On the Franklin Stove and Sustainability

As a graduate and employee of the University of Pennsylvania it’s hard to escape the shadow of Ben Franklin.  I encountered an anecdote about the Franklin Stove today in the Harvard Business Review that provides an excellent frame to think about sustainability.

Benjamin Franklin created the efficient Franklin stove on the grounds of national security. To be economically and militarily safe, he reasoned, America needed to protect its energy assets — forests and firewood! But people whose formative years go from 1985 to 1999 might have been seduced by the belief that cheap energy was a permanent fixture.

Franklin was an inventor with an active mind.  As a civic leader – and founder of the Nation’s first fire department – he was concerned about the risk of burning embers and house fire from traditional fireplaces.   His concerns were informed by his observations as a 6-year old of a devastating conflagration in Boston in 1711.

Franklin was also an optimizer.  He observed that as the stove consumed wood much of its heat was wasted as smoke up the chimney.

The fireplaces and stoves of the time were adequate, but there were risks and externalities.  Lumber – a finite resource – had to be used in the stove, and the higher the stove’s efficiency the longer your fuel would last.  The occupants of the home also needed to be concerned with the risk of their wood-constructed buildings catching fire.  There were also risk to the community at large due to tightly packed urban housing and wood construction.  Franklin’s stove [Wiki] addressed all of those needs*.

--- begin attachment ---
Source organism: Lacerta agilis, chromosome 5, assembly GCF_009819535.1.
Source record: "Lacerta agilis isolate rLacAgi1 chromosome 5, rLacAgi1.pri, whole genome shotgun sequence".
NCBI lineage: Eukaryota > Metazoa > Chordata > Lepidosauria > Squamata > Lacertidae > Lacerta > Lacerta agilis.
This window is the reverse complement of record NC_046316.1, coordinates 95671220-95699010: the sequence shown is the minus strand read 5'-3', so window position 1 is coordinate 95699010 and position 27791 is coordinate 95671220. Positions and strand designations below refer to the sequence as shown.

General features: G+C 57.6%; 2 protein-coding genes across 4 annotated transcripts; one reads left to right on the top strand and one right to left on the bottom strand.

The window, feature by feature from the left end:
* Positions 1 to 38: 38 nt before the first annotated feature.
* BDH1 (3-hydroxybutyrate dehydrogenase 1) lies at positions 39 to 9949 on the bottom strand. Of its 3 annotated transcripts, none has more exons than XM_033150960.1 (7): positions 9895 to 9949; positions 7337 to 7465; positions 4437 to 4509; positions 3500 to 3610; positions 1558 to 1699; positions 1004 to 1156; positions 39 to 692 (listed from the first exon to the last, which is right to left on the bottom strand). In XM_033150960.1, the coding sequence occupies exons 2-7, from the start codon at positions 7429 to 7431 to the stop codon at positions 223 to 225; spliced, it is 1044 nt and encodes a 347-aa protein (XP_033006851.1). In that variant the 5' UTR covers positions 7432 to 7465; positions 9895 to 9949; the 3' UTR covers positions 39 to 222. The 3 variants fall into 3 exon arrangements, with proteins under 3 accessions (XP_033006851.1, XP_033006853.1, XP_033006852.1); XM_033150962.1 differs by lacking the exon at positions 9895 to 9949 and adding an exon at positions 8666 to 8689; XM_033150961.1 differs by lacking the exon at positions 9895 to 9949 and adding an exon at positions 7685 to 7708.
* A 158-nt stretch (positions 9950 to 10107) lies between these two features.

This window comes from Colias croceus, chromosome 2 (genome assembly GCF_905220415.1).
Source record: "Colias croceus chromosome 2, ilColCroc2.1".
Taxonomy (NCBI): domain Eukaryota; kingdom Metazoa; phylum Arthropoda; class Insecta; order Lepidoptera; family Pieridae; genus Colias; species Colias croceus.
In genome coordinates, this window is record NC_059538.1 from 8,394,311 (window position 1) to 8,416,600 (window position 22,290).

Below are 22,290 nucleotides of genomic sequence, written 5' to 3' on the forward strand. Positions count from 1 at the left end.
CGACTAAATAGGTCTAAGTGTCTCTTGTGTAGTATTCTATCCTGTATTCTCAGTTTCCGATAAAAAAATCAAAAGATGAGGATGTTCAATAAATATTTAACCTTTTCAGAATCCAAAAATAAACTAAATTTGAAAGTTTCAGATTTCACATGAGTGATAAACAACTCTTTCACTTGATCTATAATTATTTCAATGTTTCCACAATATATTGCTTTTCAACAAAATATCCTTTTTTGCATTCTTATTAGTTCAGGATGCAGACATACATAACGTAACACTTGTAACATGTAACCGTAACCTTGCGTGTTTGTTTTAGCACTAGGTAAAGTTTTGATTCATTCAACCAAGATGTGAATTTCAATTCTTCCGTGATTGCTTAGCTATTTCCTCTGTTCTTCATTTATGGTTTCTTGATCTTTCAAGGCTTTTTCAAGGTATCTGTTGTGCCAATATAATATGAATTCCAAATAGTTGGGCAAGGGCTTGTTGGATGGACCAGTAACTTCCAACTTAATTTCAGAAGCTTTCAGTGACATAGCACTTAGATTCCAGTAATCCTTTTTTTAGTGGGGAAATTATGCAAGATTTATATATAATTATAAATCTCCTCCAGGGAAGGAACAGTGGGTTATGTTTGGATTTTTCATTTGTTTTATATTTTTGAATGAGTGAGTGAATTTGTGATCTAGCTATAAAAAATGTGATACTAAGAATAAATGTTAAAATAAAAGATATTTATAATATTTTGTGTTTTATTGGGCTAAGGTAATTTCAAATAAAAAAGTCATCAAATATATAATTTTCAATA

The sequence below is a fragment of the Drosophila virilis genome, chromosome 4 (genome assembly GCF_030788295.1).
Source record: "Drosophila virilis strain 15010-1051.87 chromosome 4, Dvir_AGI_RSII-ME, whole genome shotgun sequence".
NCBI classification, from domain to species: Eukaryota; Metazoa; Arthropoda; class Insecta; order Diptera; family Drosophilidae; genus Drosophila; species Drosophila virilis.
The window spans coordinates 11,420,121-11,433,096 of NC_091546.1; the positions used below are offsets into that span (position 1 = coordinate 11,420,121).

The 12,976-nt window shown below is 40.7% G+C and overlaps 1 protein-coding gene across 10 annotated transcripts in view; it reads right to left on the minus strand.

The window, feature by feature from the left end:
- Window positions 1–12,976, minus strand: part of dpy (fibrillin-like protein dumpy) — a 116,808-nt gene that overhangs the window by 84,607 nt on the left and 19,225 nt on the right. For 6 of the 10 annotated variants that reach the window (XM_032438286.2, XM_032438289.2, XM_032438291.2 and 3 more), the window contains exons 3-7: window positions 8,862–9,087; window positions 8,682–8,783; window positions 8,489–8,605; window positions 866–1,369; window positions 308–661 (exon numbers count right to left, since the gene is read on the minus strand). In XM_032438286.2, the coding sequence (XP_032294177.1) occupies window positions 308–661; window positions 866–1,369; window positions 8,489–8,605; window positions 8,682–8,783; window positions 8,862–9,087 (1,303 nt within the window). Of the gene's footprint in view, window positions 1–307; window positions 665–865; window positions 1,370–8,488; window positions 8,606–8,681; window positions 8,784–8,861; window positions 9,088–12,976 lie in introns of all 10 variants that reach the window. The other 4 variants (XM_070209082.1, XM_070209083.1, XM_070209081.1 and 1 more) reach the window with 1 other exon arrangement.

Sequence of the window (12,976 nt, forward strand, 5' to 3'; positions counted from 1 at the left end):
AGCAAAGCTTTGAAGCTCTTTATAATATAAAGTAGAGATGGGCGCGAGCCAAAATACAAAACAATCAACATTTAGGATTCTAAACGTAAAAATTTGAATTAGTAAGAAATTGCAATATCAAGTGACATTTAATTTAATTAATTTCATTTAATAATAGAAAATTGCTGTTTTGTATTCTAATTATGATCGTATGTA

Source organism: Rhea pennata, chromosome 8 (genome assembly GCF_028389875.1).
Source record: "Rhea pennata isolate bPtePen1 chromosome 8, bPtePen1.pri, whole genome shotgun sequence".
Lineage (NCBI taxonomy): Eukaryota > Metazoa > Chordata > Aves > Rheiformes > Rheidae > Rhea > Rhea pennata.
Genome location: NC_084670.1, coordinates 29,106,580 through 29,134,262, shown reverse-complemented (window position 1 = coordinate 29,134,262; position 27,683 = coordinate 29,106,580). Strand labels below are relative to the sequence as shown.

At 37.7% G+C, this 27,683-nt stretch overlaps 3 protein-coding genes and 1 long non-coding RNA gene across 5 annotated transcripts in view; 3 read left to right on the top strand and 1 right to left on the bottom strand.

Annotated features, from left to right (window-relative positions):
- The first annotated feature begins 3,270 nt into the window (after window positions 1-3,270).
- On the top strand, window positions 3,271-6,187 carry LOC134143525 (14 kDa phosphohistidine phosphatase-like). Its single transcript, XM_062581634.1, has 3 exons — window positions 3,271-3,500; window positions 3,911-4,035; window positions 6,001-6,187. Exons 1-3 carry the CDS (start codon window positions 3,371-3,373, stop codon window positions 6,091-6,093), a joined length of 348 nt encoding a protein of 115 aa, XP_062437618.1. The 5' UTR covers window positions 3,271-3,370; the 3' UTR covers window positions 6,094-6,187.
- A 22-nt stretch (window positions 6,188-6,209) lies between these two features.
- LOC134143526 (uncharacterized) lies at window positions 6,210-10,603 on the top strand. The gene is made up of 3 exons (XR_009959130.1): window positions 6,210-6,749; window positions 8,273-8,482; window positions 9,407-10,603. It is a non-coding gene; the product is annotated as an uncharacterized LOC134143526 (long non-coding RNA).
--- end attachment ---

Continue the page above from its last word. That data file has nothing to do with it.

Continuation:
A homeowner might have balked at the cost of Franklin’s stove.  But after considering the increase in heat production, the reduction if fuel used, and the lessened risk of fire, the decision likely became easy.

When you are championing sustainability, consider the externalities.  What kind of revenue stream can come from diverting your recyclables?  What is the savings derived from reducing the tonnage of trash placed into landfills?  You need to make the invisible externalities visible if you want sustainability to be a priority for your organization.

*It is worthwhile to note that Franklin was vertically oriented with regards to “the fire industry”, having a hand in stoves, fire fighting, and fire insurance.